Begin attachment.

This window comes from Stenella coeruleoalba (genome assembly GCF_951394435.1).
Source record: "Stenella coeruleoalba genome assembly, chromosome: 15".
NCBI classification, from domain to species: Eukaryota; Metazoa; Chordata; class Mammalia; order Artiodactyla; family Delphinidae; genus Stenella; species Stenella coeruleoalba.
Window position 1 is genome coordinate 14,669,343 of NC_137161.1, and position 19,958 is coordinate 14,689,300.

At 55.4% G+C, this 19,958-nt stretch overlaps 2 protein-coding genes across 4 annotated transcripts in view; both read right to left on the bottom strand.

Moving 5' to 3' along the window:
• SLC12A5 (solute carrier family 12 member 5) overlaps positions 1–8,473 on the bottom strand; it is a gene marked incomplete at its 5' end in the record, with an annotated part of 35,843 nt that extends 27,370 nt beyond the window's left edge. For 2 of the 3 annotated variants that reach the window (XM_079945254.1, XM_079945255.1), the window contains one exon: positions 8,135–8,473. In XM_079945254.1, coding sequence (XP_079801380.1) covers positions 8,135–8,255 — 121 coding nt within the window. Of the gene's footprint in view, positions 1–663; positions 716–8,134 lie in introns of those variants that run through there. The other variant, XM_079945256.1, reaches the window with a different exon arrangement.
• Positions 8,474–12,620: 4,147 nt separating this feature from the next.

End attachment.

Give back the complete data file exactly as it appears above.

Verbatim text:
This window comes from Stenella coeruleoalba (genome assembly GCF_951394435.1).
Source record: "Stenella coeruleoalba genome assembly, chromosome: 15".
NCBI classification, from domain to species: Eukaryota; Metazoa; Chordata; class Mammalia; order Artiodactyla; family Delphinidae; genus Stenella; species Stenella coeruleoalba.
Window position 1 is genome coordinate 14,669,343 of NC_137161.1, and position 19,958 is coordinate 14,689,300.

At 55.4% G+C, this 19,958-nt stretch overlaps 2 protein-coding genes across 4 annotated transcripts in view; both read right to left on the bottom strand.

Moving 5' to 3' along the window:
• SLC12A5 (solute carrier family 12 member 5) overlaps positions 1–8,473 on the bottom strand; it is a gene marked incomplete at its 5' end in the record, with an annotated part of 35,843 nt that extends 27,370 nt beyond the window's left edge. For 2 of the 3 annotated variants that reach the window (XM_079945254.1, XM_079945255.1), the window contains one exon: positions 8,135–8,473. In XM_079945254.1, coding sequence (XP_079801380.1) covers positions 8,135–8,255 — 121 coding nt within the window. Of the gene's footprint in view, positions 1–663; positions 716–8,134 lie in introns of those variants that run through there. The other variant, XM_079945256.1, reaches the window with a different exon arrangement.
• Positions 8,474–12,620: 4,147 nt separating this feature from the next.